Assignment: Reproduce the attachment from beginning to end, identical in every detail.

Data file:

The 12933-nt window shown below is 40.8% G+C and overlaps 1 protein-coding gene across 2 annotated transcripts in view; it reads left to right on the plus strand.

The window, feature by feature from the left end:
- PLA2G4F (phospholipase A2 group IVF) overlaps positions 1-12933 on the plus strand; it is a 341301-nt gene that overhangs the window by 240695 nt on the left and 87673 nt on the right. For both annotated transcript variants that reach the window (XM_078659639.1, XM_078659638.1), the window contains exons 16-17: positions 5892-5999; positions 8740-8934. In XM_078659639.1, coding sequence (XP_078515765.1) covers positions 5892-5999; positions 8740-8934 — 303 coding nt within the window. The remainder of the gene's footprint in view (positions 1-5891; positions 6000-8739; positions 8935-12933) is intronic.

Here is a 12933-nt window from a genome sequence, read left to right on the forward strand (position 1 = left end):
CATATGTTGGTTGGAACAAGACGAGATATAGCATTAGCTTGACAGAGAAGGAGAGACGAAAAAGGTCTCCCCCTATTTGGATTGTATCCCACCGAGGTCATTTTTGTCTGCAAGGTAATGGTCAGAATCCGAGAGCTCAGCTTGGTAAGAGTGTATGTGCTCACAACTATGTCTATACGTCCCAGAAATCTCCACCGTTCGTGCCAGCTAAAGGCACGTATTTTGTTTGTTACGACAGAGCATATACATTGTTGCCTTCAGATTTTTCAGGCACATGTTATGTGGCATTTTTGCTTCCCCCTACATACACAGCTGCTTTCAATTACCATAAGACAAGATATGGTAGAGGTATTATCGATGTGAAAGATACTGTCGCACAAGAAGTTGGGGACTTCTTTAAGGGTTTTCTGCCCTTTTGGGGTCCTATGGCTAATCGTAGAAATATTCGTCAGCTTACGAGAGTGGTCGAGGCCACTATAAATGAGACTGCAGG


The 12933-nt window shown below is 40.8% G+C and overlaps 1 protein-coding gene across 2 annotated transcripts in view; it reads left to right on the plus strand.

The window, feature by feature from the left end:
- PLA2G4F (phospholipase A2 group IVF) overlaps positions 1-12933 on the plus strand; it is a 341301-nt gene that overhangs the window by 240695 nt on the left and 87673 nt on the right. For both annotated transcript variants that reach the window (XM_078659639.1, XM_078659638.1), the window contains exons 16-17: positions 5892-5999; positions 8740-8934. In XM_078659639.1, coding sequence (XP_078515765.1) covers positions 5892-5999; positions 8740-8934 — 303 coding nt within the window. The remainder of the gene's footprint in view (positions 1-5891; positions 6000-8739; positions 8935-12933) is intronic.

Here is a 12933-nt window from a genome sequence, read left to right on the forward strand (position 1 = left end):
CATATGTTGGTTGGAACAAGACGAGATATAGCATTAGCTTGACAGAGAAGGAGAGACGAAAAAGGTCTCCCCCTATTTGGATTGTATCCCACCGAGGTCATTTTTGTCTGCAAGGTAATGGTCAGAATCCGAGAGCTCAGCTTGGTAAGAGTGTATGTGCTCACAACTATGTCTATACGTCCCAGAAATCTCCACCGTTCGTGCCAGCTAAAGGCACGTATTTTGTTTGTTACGACAGAGCATATACATTGTTGCCTTCAGATTTTTCAGGCACATGTTATGTGGCATTTTTGCTTCCCCCTACATACACAGCTGCTTTCAATTACCATAAGACAAGATATGGTAGAGGTATTATCGATGTGAAAGATACTGTCGCACAAGAAGTTGGGGACTTCTTTAAGGGTTTTCTGCCCTTTTGGGGTCCTATGGCTAATCGTAGAAATATTCGTCAGCTTACGAGAGTGGTCGAGGCCACTATAAATGAGACTGCAGG